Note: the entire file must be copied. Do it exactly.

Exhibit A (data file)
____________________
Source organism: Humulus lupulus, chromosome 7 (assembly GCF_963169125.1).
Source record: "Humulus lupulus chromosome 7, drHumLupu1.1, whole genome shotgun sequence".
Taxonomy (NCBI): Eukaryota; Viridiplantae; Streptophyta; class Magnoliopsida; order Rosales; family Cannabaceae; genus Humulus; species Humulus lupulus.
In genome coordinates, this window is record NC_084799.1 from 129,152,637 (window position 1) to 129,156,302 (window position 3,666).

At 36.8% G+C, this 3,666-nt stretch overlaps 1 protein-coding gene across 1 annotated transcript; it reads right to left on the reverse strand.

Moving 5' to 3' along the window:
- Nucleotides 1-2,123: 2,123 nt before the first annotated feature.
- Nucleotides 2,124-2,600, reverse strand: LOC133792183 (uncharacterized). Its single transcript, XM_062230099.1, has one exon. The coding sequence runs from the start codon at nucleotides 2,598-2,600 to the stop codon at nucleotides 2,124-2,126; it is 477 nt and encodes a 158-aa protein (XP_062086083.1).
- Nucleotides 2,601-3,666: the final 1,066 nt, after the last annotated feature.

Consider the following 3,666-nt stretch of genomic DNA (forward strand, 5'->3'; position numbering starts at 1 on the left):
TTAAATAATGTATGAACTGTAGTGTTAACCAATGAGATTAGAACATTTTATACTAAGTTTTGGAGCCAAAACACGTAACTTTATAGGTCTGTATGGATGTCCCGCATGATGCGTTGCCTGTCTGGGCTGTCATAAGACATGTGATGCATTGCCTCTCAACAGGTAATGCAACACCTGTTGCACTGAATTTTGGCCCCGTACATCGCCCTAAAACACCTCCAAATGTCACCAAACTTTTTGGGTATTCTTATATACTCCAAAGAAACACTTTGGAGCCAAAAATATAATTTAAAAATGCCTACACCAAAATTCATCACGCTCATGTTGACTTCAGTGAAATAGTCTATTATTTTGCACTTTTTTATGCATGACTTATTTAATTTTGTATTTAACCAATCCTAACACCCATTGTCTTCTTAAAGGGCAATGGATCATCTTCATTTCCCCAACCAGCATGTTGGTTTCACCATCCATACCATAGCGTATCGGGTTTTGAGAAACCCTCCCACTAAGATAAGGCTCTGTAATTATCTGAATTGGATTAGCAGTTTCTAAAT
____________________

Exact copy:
Source organism: Humulus lupulus, chromosome 7 (assembly GCF_963169125.1).
Source record: "Humulus lupulus chromosome 7, drHumLupu1.1, whole genome shotgun sequence".
Taxonomy (NCBI): Eukaryota; Viridiplantae; Streptophyta; class Magnoliopsida; order Rosales; family Cannabaceae; genus Humulus; species Humulus lupulus.
In genome coordinates, this window is record NC_084799.1 from 129,152,637 (window position 1) to 129,156,302 (window position 3,666).

At 36.8% G+C, this 3,666-nt stretch overlaps 1 protein-coding gene across 1 annotated transcript; it reads right to left on the reverse strand.

Moving 5' to 3' along the window:
- Nucleotides 1-2,123: 2,123 nt before the first annotated feature.
- Nucleotides 2,124-2,600, reverse strand: LOC133792183 (uncharacterized). Its single transcript, XM_062230099.1, has one exon. The coding sequence runs from the start codon at nucleotides 2,598-2,600 to the stop codon at nucleotides 2,124-2,126; it is 477 nt and encodes a 158-aa protein (XP_062086083.1).
- Nucleotides 2,601-3,666: the final 1,066 nt, after the last annotated feature.

Consider the following 3,666-nt stretch of genomic DNA (forward strand, 5'->3'; position numbering starts at 1 on the left):
TTAAATAATGTATGAACTGTAGTGTTAACCAATGAGATTAGAACATTTTATACTAAGTTTTGGAGCCAAAACACGTAACTTTATAGGTCTGTATGGATGTCCCGCATGATGCGTTGCCTGTCTGGGCTGTCATAAGACATGTGATGCATTGCCTCTCAACAGGTAATGCAACACCTGTTGCACTGAATTTTGGCCCCGTACATCGCCCTAAAACACCTCCAAATGTCACCAAACTTTTTGGGTATTCTTATATACTCCAAAGAAACACTTTGGAGCCAAAAATATAATTTAAAAATGCCTACACCAAAATTCATCACGCTCATGTTGACTTCAGTGAAATAGTCTATTATTTTGCACTTTTTTATGCATGACTTATTTAATTTTGTATTTAACCAATCCTAACACCCATTGTCTTCTTAAAGGGCAATGGATCATCTTCATTTCCCCAACCAGCATGTTGGTTTCACCATCCATACCATAGCGTATCGGGTTTTGAGAAACCCTCCCACTAAGATAAGGCTCTGTAATTATCTGAATTGGATTAGCAGTTTCTAAAT